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Margarita Pérez-Jiménez, Almudena Bayo-Canha, Gregorio López-Ortega, and Francisco M. del Amor

Cherry ( Prunus avium L.) is an important and valuable agricultural and timber crop throughout Europe ( Centritto et al., 1999 ). Therefore, in the last few decades, increasing attention has been paid to solving different problems related to its

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Amy F. Iezzoni

1 To whom reprint requests should be addressed; e-mail iezzoni@msu.edu . The financial support from the Michigan Agricultural Experiment Station and the following grower organizations to support the MSU cherry

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F. Kappel, P. Toivonen, D.-L. McKenzie, and S. Stan

Research Commission, Oregon Sweet Cherry Commission, and the Matching Investment Initiative program of Agriculture and Agri-Food Canada is greatly appreciated.

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Moritz Knoche, Eckhard Grimm, and Henrik Jürgen Schlegel

Rain-induced cracking severely limits production of many soft-textured, drupe, and berry fruits. Sweet cherry is a prominent example of the former ( Christensen, 1996 ). Cracking is commonly assumed to result from increased fruit turgor, caused by

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Marlene Ayala and Gregory Lang

; Teng et al., 2001 , 2002 ; Wünsche et al., 2005 ). In sweet cherry, reproductive and vegetative growth occurs simultaneously during spring and early summer ( Roper et al., 1987 ). FS and NFS leaf area (LA) is derived from preformed vegetative

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O.I. Padilla-Zakour, K.S. Tandon, and J.M. Wargo

Farms Inc. for providing the cherries and Tom Gibson for laboratory support. We are grateful to Dr. Terence Robinson and Dr. Courtney Weber for the initial review of this manuscript.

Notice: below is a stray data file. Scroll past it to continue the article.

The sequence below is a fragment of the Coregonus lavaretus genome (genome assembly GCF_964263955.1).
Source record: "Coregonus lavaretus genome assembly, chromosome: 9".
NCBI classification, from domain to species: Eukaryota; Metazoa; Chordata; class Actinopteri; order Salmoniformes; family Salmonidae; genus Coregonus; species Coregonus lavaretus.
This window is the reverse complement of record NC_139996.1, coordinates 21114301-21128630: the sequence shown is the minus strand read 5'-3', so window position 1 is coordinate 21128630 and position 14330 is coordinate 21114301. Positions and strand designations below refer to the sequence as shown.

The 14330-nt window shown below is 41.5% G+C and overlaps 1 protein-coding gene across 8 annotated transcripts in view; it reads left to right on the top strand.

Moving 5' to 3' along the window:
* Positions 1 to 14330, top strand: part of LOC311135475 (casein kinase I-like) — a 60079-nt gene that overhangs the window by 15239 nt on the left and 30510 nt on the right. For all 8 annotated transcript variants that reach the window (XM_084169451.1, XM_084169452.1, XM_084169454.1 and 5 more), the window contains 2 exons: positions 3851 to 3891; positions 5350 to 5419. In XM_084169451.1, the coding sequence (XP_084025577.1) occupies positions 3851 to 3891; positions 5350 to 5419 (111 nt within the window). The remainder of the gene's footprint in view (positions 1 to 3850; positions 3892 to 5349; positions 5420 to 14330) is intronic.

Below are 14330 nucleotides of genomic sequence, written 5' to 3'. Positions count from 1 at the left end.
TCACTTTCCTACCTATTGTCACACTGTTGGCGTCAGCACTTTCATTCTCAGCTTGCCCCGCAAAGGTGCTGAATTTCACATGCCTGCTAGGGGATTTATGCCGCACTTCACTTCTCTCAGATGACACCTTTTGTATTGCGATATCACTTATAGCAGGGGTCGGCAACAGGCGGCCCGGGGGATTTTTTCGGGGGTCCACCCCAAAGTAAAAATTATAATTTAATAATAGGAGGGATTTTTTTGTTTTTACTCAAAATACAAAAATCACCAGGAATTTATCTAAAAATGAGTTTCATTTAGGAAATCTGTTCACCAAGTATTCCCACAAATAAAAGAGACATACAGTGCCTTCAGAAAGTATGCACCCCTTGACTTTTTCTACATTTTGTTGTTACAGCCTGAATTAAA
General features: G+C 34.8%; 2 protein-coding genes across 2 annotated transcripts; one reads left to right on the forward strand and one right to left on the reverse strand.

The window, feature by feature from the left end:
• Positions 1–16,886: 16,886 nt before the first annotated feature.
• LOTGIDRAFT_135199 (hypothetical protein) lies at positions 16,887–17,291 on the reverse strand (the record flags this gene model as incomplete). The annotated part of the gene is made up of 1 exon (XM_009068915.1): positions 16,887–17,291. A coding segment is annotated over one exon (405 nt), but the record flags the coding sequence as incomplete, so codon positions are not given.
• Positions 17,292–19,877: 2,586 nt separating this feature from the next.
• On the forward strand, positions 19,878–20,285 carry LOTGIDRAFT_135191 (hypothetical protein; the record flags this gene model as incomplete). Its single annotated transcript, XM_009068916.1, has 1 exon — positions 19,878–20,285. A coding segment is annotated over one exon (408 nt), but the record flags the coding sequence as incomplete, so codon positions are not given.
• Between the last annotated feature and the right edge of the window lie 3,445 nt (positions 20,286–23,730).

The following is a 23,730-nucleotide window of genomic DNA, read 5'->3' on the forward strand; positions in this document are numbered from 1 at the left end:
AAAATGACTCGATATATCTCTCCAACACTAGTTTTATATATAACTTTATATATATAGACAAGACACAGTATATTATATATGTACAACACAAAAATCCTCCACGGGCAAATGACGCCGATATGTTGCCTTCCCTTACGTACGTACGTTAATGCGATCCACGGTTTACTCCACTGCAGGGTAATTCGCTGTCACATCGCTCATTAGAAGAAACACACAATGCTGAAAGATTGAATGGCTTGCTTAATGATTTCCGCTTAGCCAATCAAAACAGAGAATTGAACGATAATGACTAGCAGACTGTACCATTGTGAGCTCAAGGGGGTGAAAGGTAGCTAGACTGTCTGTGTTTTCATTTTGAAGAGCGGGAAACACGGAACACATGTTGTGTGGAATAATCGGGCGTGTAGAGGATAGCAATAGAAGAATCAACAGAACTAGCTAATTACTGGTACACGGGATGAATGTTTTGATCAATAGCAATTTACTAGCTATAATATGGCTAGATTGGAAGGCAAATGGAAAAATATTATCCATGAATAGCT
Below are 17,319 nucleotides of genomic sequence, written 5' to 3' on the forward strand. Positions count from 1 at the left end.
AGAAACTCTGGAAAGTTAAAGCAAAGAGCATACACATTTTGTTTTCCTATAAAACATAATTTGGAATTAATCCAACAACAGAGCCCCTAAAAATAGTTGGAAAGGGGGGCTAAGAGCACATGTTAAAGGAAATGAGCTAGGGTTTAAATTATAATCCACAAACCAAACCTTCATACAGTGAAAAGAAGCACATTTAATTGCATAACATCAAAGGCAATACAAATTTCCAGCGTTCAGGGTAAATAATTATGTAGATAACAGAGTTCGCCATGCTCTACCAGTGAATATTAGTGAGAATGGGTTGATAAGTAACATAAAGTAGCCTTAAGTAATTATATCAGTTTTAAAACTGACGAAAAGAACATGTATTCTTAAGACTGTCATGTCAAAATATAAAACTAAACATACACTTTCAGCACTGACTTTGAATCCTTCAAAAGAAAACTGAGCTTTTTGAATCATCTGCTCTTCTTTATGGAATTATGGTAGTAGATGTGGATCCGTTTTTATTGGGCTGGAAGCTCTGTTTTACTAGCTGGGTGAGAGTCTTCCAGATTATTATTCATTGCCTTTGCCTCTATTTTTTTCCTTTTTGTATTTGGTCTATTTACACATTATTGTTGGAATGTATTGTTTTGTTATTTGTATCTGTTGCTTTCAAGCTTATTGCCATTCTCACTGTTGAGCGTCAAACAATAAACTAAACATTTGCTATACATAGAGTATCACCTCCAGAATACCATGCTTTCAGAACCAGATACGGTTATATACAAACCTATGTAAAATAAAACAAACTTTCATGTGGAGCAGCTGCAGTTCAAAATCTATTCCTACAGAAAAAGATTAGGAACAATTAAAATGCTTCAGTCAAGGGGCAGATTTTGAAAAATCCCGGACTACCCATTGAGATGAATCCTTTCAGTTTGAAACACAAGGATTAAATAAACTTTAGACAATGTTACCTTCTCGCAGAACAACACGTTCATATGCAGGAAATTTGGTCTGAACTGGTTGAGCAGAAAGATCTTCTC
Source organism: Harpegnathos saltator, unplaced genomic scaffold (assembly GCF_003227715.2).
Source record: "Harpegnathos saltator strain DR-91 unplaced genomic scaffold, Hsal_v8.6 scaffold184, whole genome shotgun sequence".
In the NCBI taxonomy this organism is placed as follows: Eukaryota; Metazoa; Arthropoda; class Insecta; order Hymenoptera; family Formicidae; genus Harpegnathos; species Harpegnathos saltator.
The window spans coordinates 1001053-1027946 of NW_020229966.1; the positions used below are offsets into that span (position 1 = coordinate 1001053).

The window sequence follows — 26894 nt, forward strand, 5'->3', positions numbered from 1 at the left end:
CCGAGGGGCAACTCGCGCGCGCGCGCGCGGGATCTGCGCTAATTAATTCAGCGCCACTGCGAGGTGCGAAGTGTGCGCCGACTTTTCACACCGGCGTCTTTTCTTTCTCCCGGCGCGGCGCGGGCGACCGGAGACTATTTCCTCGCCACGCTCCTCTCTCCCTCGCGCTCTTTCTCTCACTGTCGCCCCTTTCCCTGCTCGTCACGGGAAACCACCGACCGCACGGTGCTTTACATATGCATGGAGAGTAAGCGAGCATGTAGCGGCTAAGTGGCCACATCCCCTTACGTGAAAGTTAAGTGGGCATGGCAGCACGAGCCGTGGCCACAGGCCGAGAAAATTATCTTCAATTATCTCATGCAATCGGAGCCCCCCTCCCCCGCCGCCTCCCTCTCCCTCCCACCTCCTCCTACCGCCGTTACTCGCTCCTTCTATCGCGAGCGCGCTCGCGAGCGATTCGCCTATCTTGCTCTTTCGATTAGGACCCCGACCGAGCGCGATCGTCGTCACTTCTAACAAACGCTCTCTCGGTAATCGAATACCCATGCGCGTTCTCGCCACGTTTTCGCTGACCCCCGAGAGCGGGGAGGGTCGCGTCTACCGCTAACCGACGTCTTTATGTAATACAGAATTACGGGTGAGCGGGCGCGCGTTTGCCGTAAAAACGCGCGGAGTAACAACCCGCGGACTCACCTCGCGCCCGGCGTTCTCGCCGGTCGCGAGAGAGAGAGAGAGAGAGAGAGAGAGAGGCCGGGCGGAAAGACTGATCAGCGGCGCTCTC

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Kylara A. Papenfuss and Brent L. Black

fruit size decreases ( Intrigliolo and Castel, 2005 ; Torrecillas et al., 2000 ). For crops that are processed and dried such as prune and tart cherry, the dry weight yield is more economically important than the fresh weight yield. For prune, gradually

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Yiannis G. Ampatzidis and Matthew D. Whiting

The harvest process for most fresh-market tree fruit crops is labor-intensive and time-consuming. For sweet cherry ( Prunus avium L.), harvest costs generally account for 50% to 60% of total production costs ( Seavert et al., 2008 ), yet despite

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Andreas Winkler, Max Ossenbrink, and Moritz Knoche

Rain cracking is a problem for sweet cherry production in all countries where this very high-value crop is grown ( Christensen, 1996 ). Despite considerable research effort the mechanistic basis of the phenomenon is still poorly understood. The

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Frank Kappel

Low-temperature injury to sweet cherry fruit buds during bloom can significantly reduce production. Careful site selection to avoid spring frosts is an important consideration when planting new sweet cherry orchards ( Longstroth and Perry, 1996